news 5 days ago

Kentucky COVID-19 cases plateaued

The Times-Tribune, Corbin, Ky. — Jennifer K. Perkins The Times-Tribune, Corbin, Ky.

May 23-- May 23--FRANKFORT -- "We now think that we have not just plateaued, but we are actually in a decline on overall number of cases," said Gov. Andy Beshear during his daily update on Friday.

Beshear reported 141 new cases of COVID-19 in Kentucky. The total number of reported cases was 8,426 with 121 of those cases being probable. There were five deaths reported across the state.

No new cases were reported in Knox, Laurel or Whitley counties. 3,069 people have recovered from the virus in Kentucky.

Secretary of State Michael Adams announced the four ways Kentuckians will be able to vote in the June 23 elections during the daily update. Individuals will be able to vote in person on election day, vote early at their county clerk's office, vote by absentee ballot by mail or by dropping their absentee ballot off at their county clerk's office.

Executive Director of the Kentucky Board of Elections Jared Dearing said, "Over the coming weeks, it is going to be important that everyone has an opportunity to make a plan of how you will vote."

To register to vote or check current voter status, individuals are encouraged to visit govoteky.com. People can also request a ballot directly on the website.

Adams assured Kentuckians that the voting process would be safe, saying it was "easy to vote, but hard to cheat."

Voters will be required to apply for their ballot, sign their applications and the envelope in which they return the ballot so that the signatures can be compared for fraud, a system using barcodes will be in place to track ballots, and addresses sending large quantities of ballots will be checked to ensure the number is legitimate.

Josh Benton, the department secretary for education and workforce development, gave an update about unemployment for the state.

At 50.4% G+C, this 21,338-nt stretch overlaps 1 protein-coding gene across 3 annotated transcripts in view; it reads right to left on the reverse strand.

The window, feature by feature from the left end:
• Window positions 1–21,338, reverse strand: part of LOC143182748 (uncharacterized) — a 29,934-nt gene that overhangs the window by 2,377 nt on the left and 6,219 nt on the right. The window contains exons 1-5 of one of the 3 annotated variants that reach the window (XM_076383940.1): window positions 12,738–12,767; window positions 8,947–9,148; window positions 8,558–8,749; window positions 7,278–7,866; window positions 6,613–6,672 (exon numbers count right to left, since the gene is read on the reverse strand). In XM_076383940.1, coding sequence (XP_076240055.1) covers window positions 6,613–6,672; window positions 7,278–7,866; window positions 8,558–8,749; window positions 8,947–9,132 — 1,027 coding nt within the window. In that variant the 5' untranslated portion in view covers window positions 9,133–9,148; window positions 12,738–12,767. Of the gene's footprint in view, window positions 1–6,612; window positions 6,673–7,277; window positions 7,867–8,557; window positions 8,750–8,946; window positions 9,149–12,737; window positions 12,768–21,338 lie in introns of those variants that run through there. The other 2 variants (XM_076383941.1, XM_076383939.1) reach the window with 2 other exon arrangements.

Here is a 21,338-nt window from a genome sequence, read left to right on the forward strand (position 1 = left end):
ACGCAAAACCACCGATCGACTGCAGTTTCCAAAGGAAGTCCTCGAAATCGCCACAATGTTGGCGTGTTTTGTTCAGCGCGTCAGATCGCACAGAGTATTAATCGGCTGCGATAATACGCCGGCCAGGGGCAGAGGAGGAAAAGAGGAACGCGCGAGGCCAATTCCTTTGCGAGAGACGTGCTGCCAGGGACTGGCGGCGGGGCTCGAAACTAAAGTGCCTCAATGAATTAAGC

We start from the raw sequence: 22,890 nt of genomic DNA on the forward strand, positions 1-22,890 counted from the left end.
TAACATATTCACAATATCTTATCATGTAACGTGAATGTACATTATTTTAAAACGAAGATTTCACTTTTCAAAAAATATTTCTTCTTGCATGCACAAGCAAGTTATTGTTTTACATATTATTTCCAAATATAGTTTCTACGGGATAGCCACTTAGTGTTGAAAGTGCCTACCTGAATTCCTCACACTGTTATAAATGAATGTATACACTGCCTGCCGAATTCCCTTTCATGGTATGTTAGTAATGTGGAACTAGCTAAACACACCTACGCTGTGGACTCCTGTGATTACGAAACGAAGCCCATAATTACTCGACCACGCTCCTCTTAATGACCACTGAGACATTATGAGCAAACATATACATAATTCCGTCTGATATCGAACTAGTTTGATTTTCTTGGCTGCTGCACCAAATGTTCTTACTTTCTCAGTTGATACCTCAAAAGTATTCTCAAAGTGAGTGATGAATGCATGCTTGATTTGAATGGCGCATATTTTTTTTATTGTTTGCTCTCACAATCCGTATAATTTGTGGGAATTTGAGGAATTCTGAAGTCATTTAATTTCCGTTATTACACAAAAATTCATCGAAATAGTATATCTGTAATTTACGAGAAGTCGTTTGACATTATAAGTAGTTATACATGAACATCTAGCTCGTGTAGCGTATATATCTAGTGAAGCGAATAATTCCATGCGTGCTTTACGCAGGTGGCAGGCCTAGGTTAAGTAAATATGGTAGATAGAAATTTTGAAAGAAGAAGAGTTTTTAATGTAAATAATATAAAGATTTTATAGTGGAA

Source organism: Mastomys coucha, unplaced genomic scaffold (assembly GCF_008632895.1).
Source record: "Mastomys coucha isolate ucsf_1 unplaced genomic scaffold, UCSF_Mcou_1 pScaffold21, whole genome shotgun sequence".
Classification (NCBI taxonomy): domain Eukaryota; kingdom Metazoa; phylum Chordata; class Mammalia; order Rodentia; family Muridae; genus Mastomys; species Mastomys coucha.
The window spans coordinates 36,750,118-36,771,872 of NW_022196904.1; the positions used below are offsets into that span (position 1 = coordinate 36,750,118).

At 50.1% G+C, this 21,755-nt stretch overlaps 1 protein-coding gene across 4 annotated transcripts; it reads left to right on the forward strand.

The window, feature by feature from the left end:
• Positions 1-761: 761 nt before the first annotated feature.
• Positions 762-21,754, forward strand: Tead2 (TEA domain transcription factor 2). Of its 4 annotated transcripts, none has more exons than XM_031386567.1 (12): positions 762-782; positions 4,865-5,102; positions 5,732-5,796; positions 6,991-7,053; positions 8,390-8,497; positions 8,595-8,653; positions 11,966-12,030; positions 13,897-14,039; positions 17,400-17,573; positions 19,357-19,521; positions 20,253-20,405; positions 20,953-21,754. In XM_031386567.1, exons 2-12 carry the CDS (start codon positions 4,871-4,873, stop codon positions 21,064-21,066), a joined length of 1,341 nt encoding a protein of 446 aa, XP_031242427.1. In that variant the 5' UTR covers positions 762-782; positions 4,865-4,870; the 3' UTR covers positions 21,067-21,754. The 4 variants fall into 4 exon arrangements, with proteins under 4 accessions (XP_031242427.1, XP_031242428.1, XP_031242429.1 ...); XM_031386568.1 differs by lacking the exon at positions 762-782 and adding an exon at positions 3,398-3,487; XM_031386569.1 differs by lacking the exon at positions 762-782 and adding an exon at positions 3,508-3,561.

Benton said there were approximately 14,000 claims from March and 38,000 claims from April that are still waiting to be adjudicated. The department is trying to hire more adjudicators to help process those claims.

Because stores and businesses are beginning to reopen, the state has added new features to its website that will allow employers to submit 'return to work dates' for their employees. On those dates, employees will stop receiving benefits. Individuals who have returned to work, but are working limited hours could potentially qualify for reduced unemployment benefits, said Benton.

As of Sunday, no more automatic payments will be issued for unemployment. Individuals will have to request the biweekly benefits.

Memorial Day will be treated similarly to a Sunday, Benton said. Individuals will still be able to file a claim and request payments.

The Capitol Building will reopen May 27 to small groups of 10 or less. This will be by application only. Visitors will be encouraged to wear masks though they will not be required, said La Tasha Buckner, general counsel and chief of staff for the governor.

A small, private funeral will be held Monday in the Capitol rotunda for Phyllis George, a former first lady of Kentucky. Beshear said the funeral will be about 40 people, but will be streamed live for the public.

Bowling alleys, auto racing, dirt track racing and fitness centers will reopen June 1. Youth sports will reopen on June 15.

The Kentucky Governor's Scholars Program will take place this summer with the adjustments for students to attend one week with significantly fewer students as opposed to the regular five-week program.

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